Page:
fullermd

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  1. fullermd

    WD New screw heads : /

    Kroil is a good thing to have around.
  2. I worry about what this will do to power safety. Imagine you need to rewrite a few k in the early part of a band. The drive has to rewrite the whole rest of the stupid thing. Now the power fails partway through the rewrite. Whoopsy. Well, I'm sure those other bits that have been assumed safely written and not touched in months weren't that important...
  3. fullermd

    Can 5" HDD resume?

    "Cold" storage probably isn't the best way to describe it either. Spinning 5" platters would take a lot of power. Look at how e.g. current Velociraptors spin their 2.5" platters at 10,000 RPM, while using significantly less power to do it than current 3.5" platters take to spin at 7200 (http://www.storagereview.com/western_digital_velociraptor_review). Heck, it even takes a bit less power than 3.5" at ~5900 (http://www.storagereview.com/western_digital_caviar_green_2tb_review_wd20ears). I'd lay good odds 5" platters would still take more power than the raptor if we spun 'em at 4500. And who the heck wants that?
  4. fullermd

    4TB HDD with 1TB platters

    Actually, I believe both Seagate and Toshiba use 3x1TB platters on their 3TB drives in the current series, as well as 1x1TB on the 1TB's. They just "mysteriously" use 3x<something else> on the 2TB drives instead of 2x1TB, and keep on with the gymnastics at 4TB too.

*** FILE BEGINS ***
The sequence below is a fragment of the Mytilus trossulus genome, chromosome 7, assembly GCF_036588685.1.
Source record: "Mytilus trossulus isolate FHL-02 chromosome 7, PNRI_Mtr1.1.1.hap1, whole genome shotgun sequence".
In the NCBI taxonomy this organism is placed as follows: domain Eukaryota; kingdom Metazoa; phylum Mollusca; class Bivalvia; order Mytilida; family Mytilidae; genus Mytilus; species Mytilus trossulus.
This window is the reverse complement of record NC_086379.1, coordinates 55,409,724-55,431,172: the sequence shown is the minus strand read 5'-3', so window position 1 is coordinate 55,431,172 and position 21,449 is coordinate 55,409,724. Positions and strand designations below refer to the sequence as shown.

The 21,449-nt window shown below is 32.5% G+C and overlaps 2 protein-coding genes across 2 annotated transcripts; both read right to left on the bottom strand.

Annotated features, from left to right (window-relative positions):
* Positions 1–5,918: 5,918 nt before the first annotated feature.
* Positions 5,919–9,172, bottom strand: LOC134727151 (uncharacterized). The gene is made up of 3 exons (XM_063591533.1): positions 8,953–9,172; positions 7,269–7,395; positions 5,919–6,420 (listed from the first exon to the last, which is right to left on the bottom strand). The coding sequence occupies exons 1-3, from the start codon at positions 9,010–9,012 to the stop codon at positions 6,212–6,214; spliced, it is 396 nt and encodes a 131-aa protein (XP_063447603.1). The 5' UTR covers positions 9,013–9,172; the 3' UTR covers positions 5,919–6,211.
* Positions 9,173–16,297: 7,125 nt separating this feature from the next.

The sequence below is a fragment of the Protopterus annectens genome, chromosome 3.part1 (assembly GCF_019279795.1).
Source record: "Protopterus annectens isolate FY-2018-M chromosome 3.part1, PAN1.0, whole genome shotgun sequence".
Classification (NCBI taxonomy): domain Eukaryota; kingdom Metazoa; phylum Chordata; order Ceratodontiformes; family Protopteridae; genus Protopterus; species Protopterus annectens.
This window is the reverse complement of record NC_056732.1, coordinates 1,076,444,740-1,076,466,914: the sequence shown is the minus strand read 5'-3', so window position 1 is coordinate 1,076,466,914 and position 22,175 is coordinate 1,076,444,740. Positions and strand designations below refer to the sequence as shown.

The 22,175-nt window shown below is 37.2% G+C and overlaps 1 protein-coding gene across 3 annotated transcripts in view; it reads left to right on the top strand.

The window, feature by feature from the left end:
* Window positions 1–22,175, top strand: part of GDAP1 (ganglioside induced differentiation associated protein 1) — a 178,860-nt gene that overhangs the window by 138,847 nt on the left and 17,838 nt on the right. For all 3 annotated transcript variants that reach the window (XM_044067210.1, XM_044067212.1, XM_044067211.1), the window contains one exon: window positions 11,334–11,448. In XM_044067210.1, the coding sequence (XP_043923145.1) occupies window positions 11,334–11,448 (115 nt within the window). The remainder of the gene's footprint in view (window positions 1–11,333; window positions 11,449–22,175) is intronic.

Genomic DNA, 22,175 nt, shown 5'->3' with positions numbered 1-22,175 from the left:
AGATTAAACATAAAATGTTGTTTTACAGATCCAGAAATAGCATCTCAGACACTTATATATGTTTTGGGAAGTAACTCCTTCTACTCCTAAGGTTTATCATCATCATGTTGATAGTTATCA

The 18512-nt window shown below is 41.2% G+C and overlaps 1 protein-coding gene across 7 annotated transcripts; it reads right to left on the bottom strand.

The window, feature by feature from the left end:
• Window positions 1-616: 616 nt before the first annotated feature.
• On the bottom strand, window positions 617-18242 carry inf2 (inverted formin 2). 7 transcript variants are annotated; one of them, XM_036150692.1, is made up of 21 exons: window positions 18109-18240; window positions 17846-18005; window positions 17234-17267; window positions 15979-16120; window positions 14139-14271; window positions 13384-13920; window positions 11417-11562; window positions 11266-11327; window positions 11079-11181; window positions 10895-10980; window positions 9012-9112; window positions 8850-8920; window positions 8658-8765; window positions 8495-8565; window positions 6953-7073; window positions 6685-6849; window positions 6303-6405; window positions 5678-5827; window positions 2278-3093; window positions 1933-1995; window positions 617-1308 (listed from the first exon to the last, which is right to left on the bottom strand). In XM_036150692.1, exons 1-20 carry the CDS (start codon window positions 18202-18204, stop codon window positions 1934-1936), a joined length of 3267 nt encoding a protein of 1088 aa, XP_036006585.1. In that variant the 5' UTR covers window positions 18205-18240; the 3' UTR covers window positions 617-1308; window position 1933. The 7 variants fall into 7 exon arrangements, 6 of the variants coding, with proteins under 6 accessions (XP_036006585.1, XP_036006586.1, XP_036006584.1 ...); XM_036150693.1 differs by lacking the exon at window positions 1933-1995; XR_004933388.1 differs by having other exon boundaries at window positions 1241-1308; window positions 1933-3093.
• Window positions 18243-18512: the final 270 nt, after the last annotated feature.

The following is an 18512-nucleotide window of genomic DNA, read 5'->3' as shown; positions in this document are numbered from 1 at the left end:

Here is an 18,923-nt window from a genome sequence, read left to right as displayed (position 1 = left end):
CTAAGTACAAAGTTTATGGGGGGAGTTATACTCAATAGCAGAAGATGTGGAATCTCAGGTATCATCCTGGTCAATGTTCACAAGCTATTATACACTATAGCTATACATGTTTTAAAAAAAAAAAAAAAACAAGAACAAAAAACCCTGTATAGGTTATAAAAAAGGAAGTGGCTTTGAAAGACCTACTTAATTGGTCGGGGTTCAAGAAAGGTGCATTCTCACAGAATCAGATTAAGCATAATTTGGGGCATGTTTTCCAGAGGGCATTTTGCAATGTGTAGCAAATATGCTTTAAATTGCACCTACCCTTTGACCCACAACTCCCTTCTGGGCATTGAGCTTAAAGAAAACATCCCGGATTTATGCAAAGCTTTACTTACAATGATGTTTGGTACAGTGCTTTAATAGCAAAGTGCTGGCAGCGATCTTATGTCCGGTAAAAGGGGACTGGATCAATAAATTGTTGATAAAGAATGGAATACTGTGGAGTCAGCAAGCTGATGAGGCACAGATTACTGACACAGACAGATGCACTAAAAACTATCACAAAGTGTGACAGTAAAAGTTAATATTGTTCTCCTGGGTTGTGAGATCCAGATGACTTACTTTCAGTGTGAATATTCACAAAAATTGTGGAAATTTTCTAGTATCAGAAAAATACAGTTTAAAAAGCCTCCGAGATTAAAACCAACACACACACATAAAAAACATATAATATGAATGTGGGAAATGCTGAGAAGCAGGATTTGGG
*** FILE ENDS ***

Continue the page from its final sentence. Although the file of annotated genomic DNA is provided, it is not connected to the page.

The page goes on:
5. fullermd

    4TB HDD with 1TB platters

    Plus the heads fly as airfoils. No air means no foil, which means your goose is cooked. ... those analogies kinda got away from me...
  6. fullermd

    4TB HDD with 1TB platters

    Actually, not. As near as I can figure, only the 1tb and 3tb versions use 1TB platters. Note that the 2TB is a 3-platter design; I'd guess it and the 1.5 are using their older 750GB platters (though the datasheets still claim the 600-whatever gbit/in density)
  7. No, it presumably means the 250GB is physically a 333GB, and the 500 a 666. 333GB per platter, and 1/2/3 platters in the various sizes. (well, I guess it's theoretically possible they could be selling a 3-platter very short-stroked design as 250, but that would be nuts)
  8. fullermd

    Kryder's law suspended temporarily?

    I'm given to understand that hard drives are also one of the harder-hit products from the Japan earthquake, in that several HD components (actuators?) are among the products whose manufacturing was heavily centered in the affected areas.